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September 23, 2021


The Fed primes markets for tightening

At the September Federal Open Market Committee, the US central bank paved the way for a taper announcement in November, should conditions evolve as expected. The Fed also provided fresh insights on when and how quickly officials expect interest rates to rise.

At the onset of the pandemic, the Fed introduced its asset purchase program, which currently runs at a pace of $120bn per month, to support the economy in its hour of need. It pledged to keep it in place until it saw “substantial further progress” on its dual goals of average 2% inflation and maximum employment, and it seems this time may have come. Chairman Powell disclosed that the FOMC now broadly supports a “gradual” taper, with the intention of withdrawing the stimulus entirely around the second half of next year.

With regard to interest rates, Powell repeated that the start of tapering doesn’t include any signal on the start of a hiking cycle, but there was a marked shift in the projections for interest rate increases pencilled on the dot-plot (which displays the personal opinions of the current FOMC members). More policymakers now expect an interest rate increase next year (from the current range of 0.00% - 0.25%), with the 18-person committee evenly split on the prospects of a 2022 increase. An additional rate increase was indicated for 2023.

The Fed also provided fresh economic projections. The median Fed member sees lower growth for 2021: 5.9% versus 7.0% in June estimates. But growth in 2022 is now estimated at 3.8%, up from 3.3% and 2.5% in 2023, from 2.4%. Powell noted that output expanded at a strong pace in the first half of the year  and positive momentum should persist in the second half. For now, supply chain issues continue to prevent the economy reaching its full potential. A shortage of labour is also posing problems for many business on this matter Powell noted that factors weighing on the supply of labour should diminish and thereafter, job growth is expected to pick up.

The Fed’s PCE inflation estimates were upwardly revised (4.2% from 3.4% in 2021, 2.2% from 2.1% next year) and it is projected to stay above the Fed’s symmetrical 2% target for four consecutive years. On inflation, the Fed chair said “Inflation is elevated” and will likely remain so before moderating – the tone was slightly less relaxed than in previous meetings. Supply constraints are stoking inflation but these will eventually abate and then inflation is seen falling back towards the Fed’s goal. Even so, these effects and the impact on inflation may be more persistent than first anticipate. If needed, the Fed said it will act as necessary to contain inflation.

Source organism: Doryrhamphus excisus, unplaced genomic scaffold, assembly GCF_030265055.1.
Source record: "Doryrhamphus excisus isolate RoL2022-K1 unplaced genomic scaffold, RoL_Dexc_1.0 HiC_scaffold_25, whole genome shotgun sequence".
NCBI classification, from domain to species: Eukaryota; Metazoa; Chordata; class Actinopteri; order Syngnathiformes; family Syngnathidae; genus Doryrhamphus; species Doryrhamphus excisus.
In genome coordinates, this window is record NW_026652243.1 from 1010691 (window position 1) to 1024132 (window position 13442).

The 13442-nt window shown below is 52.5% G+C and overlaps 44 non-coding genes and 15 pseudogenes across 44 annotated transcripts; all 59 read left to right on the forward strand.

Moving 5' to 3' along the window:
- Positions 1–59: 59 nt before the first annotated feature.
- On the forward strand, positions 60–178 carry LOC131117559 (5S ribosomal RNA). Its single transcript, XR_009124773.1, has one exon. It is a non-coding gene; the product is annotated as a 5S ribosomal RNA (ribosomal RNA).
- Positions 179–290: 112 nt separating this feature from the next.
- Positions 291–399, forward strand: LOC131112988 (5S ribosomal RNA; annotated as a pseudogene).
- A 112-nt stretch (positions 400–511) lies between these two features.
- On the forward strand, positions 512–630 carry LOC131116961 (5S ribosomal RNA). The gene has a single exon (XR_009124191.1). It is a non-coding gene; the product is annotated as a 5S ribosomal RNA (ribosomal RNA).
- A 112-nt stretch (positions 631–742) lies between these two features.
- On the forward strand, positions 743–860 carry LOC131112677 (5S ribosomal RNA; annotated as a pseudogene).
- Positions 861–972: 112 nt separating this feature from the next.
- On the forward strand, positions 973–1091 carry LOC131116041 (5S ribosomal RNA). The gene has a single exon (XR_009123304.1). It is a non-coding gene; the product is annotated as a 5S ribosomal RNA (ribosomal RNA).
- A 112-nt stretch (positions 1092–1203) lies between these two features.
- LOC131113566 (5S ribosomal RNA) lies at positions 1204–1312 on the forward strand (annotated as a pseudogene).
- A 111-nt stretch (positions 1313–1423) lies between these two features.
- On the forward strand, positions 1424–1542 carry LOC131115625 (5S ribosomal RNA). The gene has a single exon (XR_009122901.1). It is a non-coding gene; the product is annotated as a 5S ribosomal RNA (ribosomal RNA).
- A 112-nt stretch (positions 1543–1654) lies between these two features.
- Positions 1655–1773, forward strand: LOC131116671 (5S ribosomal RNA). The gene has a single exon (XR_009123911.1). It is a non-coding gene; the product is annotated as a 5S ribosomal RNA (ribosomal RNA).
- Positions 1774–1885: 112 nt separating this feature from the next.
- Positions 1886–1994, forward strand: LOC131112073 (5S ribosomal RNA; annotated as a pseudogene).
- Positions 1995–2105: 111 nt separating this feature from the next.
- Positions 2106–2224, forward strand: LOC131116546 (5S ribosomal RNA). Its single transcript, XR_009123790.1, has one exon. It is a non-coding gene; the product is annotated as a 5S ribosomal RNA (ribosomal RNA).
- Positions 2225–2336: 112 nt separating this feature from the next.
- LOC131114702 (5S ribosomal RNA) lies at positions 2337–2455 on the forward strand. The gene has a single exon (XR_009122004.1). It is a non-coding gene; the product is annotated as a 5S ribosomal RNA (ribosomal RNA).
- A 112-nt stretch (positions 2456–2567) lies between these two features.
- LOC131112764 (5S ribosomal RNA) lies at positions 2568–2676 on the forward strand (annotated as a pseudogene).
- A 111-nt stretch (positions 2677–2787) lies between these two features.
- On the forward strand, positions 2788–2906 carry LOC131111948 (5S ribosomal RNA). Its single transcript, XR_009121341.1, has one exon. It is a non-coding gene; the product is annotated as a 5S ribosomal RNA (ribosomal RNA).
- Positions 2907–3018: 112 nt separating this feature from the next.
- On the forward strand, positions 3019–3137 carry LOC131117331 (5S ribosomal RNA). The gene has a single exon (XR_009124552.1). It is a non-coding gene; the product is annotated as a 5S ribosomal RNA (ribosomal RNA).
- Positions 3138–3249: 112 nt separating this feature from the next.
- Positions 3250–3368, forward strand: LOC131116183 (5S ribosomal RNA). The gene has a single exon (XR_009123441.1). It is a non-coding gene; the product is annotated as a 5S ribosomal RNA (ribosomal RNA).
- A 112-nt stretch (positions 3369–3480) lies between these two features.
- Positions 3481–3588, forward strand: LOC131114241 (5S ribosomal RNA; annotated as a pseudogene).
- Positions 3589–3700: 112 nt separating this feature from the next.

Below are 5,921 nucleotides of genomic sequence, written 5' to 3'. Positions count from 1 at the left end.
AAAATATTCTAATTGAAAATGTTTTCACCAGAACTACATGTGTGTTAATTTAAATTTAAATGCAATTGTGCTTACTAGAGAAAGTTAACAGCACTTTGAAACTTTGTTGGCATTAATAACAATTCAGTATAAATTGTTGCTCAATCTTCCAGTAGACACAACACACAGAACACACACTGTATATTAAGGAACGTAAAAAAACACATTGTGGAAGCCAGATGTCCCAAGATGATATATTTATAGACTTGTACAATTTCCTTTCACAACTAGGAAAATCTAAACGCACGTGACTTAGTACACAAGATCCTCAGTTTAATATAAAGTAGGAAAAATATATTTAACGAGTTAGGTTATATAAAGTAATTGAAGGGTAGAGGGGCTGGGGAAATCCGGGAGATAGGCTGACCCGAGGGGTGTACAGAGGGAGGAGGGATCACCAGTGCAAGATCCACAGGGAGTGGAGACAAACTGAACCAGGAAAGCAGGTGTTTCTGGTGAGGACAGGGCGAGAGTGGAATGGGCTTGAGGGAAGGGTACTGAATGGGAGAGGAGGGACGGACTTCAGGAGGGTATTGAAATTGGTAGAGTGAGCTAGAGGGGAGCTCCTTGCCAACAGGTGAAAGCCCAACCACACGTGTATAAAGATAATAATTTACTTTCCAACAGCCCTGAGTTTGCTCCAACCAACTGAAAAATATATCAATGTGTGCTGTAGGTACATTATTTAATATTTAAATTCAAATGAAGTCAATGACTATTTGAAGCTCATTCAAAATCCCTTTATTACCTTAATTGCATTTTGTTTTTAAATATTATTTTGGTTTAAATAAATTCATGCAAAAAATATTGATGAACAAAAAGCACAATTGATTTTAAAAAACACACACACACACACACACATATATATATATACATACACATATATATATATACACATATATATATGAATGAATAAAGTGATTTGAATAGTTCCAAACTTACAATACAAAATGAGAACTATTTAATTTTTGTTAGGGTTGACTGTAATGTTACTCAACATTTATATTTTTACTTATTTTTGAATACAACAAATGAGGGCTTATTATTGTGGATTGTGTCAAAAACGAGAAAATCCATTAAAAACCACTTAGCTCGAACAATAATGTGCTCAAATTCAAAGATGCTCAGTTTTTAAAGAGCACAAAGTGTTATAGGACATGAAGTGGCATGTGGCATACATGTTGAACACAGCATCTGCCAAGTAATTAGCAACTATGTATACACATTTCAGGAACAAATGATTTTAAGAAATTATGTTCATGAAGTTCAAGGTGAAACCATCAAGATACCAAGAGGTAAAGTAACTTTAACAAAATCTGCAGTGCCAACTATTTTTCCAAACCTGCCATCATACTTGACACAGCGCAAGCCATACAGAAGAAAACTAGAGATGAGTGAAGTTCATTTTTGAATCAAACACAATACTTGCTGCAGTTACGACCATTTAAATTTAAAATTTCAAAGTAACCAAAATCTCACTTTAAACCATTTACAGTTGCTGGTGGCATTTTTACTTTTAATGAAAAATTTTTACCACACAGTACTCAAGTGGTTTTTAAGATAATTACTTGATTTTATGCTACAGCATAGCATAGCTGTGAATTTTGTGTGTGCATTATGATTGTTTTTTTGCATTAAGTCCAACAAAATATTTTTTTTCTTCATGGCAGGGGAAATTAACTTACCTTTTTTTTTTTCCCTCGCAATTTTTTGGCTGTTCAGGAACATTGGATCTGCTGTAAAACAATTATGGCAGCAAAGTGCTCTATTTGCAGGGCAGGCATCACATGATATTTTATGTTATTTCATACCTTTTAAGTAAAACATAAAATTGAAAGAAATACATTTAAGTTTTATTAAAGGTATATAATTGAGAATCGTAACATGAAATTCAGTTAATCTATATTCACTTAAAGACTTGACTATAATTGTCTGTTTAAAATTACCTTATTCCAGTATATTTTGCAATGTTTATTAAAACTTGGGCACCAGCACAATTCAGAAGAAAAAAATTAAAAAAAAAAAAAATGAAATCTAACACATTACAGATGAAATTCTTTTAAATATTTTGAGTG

The Fed didn’t rock the boat and the scenario is much different from that of 2013 when the Fed’s taper announcement shocked markets. After plenty of preparatory remarks in recent weeks, markets took the developments in their stride; the S&P 500 closed higher and the yield curve flattened marginally after the meeting. Now attention turns to the US debt ceiling. Powell added his name to the list of policymakers, including former Fed Chair and Treasury Secretary Janet Yellen, to warn of the consequences should US lawmakers fail to raise the debt ceiling before September 30th when the current fiscal year ends. Failing to fund federal agencies past this date could trigger the third partial government shutdown in a decade and a failure to suspend the debt ceiling by mid-October brings the risk of a historic default that could rattle financial markets and risk an economic slowdown.

The Democratic-controlled US House of Representatives has passed a bill to avert a government shutdown and extend the US debt limit until December next year, but getting Republican support is proving to be an arduous task and it is unlikely that the proposed legislation will be approved by the Senate (where at least 10 Republicans would need to support it).


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